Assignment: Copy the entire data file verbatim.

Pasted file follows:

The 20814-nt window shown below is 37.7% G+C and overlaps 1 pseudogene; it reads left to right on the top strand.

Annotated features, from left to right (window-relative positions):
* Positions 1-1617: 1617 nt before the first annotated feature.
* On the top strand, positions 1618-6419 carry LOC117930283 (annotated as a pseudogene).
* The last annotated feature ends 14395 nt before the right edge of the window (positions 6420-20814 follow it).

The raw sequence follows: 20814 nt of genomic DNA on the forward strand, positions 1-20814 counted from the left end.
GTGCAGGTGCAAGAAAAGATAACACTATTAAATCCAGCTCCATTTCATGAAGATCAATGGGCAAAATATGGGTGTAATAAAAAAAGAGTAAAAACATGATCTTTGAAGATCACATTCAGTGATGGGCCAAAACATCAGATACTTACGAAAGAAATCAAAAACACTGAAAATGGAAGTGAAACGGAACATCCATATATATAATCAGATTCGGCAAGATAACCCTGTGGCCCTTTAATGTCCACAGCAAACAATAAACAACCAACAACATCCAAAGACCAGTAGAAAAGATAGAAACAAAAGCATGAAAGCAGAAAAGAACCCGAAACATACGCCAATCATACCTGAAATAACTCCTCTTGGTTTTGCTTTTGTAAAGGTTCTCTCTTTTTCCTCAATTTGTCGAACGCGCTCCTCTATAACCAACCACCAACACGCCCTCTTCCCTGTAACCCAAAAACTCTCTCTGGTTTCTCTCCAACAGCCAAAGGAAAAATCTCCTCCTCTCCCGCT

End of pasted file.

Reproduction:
The 20814-nt window shown below is 37.7% G+C and overlaps 1 pseudogene; it reads left to right on the top strand.

Annotated features, from left to right (window-relative positions):
* Positions 1-1617: 1617 nt before the first annotated feature.
* On the top strand, positions 1618-6419 carry LOC117930283 (annotated as a pseudogene).
* The last annotated feature ends 14395 nt before the right edge of the window (positions 6420-20814 follow it).

The raw sequence follows: 20814 nt of genomic DNA on the forward strand, positions 1-20814 counted from the left end.
GTGCAGGTGCAAGAAAAGATAACACTATTAAATCCAGCTCCATTTCATGAAGATCAATGGGCAAAATATGGGTGTAATAAAAAAAGAGTAAAAACATGATCTTTGAAGATCACATTCAGTGATGGGCCAAAACATCAGATACTTACGAAAGAAATCAAAAACACTGAAAATGGAAGTGAAACGGAACATCCATATATATAATCAGATTCGGCAAGATAACCCTGTGGCCCTTTAATGTCCACAGCAAACAATAAACAACCAACAACATCCAAAGACCAGTAGAAAAGATAGAAACAAAAGCATGAAAGCAGAAAAGAACCCGAAACATACGCCAATCATACCTGAAATAACTCCTCTTGGTTTTGCTTTTGTAAAGGTTCTCTCTTTTTCCTCAATTTGTCGAACGCGCTCCTCTATAACCAACCACCAACACGCCCTCTTCCCTGTAACCCAAAAACTCTCTCTGGTTTCTCTCCAACAGCCAAAGGAAAAATCTCCTCCTCTCCCGCT